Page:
'It's all hitting so quickly:' Coronavirus Layoffs Cause Spike In Unemployment Claims | KUER 90.1

'It's all hitting so quickly:' Coronavirus Layoffs Cause Spike In Unemployment Claims

Mar 24, 2020

Erica Ridd worked at a restaurant called Punch Bowl Social in Salt Lake City until last Monday — when she got an email telling her she’d been laid off. 

“Reading it, my heart sank, and then I cried,” she said. “Just because it’s crazy that it’s all hitting so quickly.”

Ridd said she immediately tried to apply for unemployment online, but the website was down. She said her application went through when it came back up last Tuesday night. 

Ridd is one of hundreds of people in Utah who lost jobs due to the coronavirus last week, sending unemployment claims up 30% from the week before, according to the Department of Workforce Services. And claims are still pouring in, according to Kevin Burt, director of the Utah Unemployment Insurance Division. 

“Every state has seen it at a different time period,” he said. “Last week is when we saw the increase, and we’re still seeing an increase in demand this week for sure.”

The majority of new claims are filed by workers who are temporarily unemployed and hope to go back to the same job once coronavirus closures lift, Burt said. So the Department of Workforce Services has made a few changes to the program to respond to the current situation. 

It has relaxed some eligibility rules and will allow people who can’t work because they are forced to self-quarantine because of coronavirus to apply, even if they weren’t technically fired or furloughed. Burt said the department will consider those applications on a case-by-case basis and encouraged anyone who’s experiencing a disruption in employment due to the virus to apply. 

Burt also recommended that companies furlough their employees if they do expect to hire them back. Then employees can apply as “job attached,” which allows them to receive unemployment benefits without fulfilling a job application reporting requirement.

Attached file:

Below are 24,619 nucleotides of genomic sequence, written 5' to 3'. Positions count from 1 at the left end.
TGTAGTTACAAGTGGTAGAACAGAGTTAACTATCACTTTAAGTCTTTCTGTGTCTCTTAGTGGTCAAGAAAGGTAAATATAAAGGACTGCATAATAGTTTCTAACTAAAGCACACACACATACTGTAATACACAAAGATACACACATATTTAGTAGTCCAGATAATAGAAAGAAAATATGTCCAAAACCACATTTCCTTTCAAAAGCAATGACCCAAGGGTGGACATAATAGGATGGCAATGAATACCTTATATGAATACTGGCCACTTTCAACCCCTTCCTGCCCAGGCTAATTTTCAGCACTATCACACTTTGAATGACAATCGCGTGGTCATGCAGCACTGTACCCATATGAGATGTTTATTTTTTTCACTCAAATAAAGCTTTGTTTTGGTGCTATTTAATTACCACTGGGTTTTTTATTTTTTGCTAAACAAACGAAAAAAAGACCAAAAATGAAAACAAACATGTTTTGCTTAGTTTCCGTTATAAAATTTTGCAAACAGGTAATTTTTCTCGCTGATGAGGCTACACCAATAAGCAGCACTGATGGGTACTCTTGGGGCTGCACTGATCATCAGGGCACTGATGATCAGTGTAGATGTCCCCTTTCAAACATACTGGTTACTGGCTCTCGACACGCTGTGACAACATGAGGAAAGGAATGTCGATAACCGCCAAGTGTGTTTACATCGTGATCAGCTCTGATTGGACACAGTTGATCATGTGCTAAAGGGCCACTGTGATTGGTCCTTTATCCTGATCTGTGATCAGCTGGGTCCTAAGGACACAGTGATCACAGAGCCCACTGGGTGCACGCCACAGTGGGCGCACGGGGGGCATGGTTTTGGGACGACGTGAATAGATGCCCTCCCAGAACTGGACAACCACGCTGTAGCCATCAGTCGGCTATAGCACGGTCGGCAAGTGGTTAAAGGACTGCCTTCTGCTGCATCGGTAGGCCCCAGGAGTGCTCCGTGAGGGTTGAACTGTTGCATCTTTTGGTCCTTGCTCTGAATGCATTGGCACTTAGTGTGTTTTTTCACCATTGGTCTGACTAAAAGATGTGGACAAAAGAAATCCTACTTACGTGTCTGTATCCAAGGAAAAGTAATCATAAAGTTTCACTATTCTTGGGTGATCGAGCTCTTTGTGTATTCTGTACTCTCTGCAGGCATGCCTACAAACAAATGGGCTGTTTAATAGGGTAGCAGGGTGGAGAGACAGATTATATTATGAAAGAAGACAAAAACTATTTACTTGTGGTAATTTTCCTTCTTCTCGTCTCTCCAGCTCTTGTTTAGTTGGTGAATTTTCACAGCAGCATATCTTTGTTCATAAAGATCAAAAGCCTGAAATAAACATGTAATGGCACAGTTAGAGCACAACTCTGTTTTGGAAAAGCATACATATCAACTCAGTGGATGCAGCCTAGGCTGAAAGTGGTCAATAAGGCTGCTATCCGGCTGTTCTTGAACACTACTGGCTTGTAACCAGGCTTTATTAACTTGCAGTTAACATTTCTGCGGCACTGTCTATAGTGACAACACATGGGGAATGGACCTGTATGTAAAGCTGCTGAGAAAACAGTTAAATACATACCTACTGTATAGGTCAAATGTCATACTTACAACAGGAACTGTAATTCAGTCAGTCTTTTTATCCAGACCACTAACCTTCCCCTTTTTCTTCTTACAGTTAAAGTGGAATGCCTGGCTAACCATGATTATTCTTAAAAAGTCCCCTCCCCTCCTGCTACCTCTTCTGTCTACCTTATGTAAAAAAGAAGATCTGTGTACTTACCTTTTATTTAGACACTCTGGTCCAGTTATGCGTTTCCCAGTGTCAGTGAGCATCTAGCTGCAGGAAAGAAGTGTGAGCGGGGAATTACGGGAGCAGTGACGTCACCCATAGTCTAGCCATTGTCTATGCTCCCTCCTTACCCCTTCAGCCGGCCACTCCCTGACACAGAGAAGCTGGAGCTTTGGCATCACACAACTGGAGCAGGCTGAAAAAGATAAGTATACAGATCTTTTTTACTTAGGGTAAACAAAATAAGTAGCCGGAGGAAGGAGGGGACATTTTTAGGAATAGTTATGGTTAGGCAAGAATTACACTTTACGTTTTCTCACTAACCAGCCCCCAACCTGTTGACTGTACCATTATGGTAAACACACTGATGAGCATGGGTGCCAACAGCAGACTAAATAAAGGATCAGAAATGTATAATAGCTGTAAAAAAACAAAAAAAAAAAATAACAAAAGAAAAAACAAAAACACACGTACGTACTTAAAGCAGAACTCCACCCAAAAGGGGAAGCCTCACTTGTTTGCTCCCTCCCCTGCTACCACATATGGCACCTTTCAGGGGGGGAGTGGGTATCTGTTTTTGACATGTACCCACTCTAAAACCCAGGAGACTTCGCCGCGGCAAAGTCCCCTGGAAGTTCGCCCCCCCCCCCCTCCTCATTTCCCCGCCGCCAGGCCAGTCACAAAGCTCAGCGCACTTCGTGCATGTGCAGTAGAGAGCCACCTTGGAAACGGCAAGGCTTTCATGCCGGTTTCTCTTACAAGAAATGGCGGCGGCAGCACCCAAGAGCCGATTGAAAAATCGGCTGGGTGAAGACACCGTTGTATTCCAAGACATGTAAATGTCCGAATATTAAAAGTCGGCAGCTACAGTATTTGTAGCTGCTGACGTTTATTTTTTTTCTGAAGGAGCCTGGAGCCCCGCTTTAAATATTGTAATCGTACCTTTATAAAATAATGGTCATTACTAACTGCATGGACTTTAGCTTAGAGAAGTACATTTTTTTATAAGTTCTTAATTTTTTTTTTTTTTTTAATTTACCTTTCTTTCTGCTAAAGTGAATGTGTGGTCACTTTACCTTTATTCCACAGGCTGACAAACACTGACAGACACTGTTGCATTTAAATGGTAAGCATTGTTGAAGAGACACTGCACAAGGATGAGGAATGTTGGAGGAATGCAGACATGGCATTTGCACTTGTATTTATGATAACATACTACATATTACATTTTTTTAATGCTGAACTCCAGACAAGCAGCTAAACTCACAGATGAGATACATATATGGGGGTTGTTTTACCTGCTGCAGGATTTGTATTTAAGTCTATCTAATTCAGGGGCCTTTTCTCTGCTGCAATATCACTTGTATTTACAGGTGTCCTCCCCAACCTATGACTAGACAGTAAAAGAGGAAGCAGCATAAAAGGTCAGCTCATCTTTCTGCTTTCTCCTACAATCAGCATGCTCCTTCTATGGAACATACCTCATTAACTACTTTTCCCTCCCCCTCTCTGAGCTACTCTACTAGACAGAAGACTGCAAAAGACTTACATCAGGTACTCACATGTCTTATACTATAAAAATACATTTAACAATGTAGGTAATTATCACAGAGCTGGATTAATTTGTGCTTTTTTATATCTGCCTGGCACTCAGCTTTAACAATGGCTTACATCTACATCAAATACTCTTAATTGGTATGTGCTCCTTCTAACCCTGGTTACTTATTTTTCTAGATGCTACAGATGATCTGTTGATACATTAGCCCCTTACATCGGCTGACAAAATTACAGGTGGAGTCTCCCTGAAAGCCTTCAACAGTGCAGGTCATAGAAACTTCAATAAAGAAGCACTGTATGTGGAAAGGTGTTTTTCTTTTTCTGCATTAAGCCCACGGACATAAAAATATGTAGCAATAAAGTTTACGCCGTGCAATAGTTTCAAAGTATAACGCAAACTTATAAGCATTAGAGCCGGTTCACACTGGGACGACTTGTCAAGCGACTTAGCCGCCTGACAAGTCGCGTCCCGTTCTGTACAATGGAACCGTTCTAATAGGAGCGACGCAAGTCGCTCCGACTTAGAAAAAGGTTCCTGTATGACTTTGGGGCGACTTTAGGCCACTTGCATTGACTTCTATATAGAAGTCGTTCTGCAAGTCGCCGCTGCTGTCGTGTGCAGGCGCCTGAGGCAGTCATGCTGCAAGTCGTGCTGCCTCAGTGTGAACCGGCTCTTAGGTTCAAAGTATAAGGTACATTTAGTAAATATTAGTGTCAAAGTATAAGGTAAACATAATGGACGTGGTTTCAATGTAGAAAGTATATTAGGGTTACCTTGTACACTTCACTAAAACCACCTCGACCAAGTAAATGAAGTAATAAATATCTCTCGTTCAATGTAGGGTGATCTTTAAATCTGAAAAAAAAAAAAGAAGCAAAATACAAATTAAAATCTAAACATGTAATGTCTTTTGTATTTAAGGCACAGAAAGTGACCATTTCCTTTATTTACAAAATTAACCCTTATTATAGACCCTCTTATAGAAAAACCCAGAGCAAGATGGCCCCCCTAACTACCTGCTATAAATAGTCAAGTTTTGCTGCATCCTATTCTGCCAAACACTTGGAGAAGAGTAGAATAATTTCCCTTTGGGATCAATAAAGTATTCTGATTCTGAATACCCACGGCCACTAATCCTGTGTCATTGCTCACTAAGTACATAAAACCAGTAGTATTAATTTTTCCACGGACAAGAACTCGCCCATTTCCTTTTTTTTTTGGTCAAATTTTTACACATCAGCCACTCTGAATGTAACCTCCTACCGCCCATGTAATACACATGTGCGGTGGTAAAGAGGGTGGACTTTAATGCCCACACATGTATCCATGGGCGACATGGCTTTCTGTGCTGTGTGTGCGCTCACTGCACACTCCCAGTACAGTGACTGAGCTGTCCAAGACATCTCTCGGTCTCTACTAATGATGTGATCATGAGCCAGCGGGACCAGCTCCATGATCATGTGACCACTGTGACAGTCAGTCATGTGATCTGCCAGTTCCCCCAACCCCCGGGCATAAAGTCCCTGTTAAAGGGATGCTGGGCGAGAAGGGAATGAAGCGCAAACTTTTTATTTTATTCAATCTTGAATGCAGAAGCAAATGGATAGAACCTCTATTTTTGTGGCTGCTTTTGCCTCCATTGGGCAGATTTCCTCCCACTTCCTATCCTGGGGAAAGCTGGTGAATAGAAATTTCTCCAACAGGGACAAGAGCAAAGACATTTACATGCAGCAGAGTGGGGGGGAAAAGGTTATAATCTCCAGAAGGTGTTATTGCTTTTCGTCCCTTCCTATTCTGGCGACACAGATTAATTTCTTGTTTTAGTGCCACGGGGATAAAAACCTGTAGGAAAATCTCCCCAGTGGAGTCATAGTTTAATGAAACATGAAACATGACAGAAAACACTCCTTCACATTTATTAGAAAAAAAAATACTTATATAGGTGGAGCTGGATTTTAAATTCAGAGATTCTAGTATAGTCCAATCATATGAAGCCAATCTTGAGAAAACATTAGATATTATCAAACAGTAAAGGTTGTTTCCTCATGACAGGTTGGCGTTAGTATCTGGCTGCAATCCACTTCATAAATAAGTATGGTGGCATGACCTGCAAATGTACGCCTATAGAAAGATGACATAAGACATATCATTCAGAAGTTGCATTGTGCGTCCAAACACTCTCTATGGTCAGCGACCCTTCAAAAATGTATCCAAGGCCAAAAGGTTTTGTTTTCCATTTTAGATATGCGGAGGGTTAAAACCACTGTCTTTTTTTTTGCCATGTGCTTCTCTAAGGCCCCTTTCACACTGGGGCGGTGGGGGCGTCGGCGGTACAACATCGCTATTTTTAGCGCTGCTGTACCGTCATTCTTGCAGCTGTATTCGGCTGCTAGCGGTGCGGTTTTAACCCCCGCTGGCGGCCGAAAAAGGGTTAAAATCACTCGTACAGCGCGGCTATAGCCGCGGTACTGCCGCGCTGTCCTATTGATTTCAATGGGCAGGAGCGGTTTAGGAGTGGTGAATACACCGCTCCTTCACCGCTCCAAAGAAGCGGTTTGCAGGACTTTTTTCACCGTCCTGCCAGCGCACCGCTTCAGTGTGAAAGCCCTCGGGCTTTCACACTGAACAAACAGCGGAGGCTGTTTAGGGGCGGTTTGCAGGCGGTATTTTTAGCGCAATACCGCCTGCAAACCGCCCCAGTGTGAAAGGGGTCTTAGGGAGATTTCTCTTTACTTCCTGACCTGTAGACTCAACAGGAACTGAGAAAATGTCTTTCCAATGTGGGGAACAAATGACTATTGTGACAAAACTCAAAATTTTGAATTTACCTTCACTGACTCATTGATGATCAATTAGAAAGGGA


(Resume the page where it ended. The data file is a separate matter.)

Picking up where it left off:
“Don’t become an expert,” he said. “Just apply for the benefits and let us determine if you’re eligible.”

And despite Ridd’s experience, Burt is urging people to apply online. He said it’s still the fastest way to file a claim and it frees up his staff to process applications. 

“Not everybody needs to call,” he said. “If individuals apply online and fill it out completely, we will get in contact with them if we need information.”

And not everyone is having a hard time applying for unemployment. Yuwen Huo was laid off by the Sheraton Salt Lake City Hotel last Thursday, where she worked in the sales department. She said the process took less than an hour Friday when she applied for unemployment online. 

“It was not too lengthy, so it was good,” she said, adding that the website allowed her to upload a resume that will be visible to employers. 

The Sheraton Salt Lake City Hotel employed a number of immigrants with limited English proficiency, Huo said, and offered help with unemployment claims to those who needed it. 

“HR helped them conquer the language barrier,” she said, “So I really am not upset or anything, and I want to send some positive notes out there.” 

Those applying for unemployment online need to have their social security number, their last pay stub, a driver’s license or other ID and will need to be able to provide theiremploymenthistory dating back to October 2018, according to Burt. He said that those submitting claims right now who qualify can expect to receive compensation at around 50% of their previous pay and their first check should arrive within 14 to 21 days of applying. He added that applicants can set up direct deposit, so they won’t have to handle any mail or cash a check. 

Those who cannot apply online can fill out the application over the phone, Burt said, but they may have to wait on hold for a long time.

Kate Groetzinger is a Report for America corps member who reports from KUER's Southeast Bureau in San Juan County. Follow Kate on Twitter @kgroetzi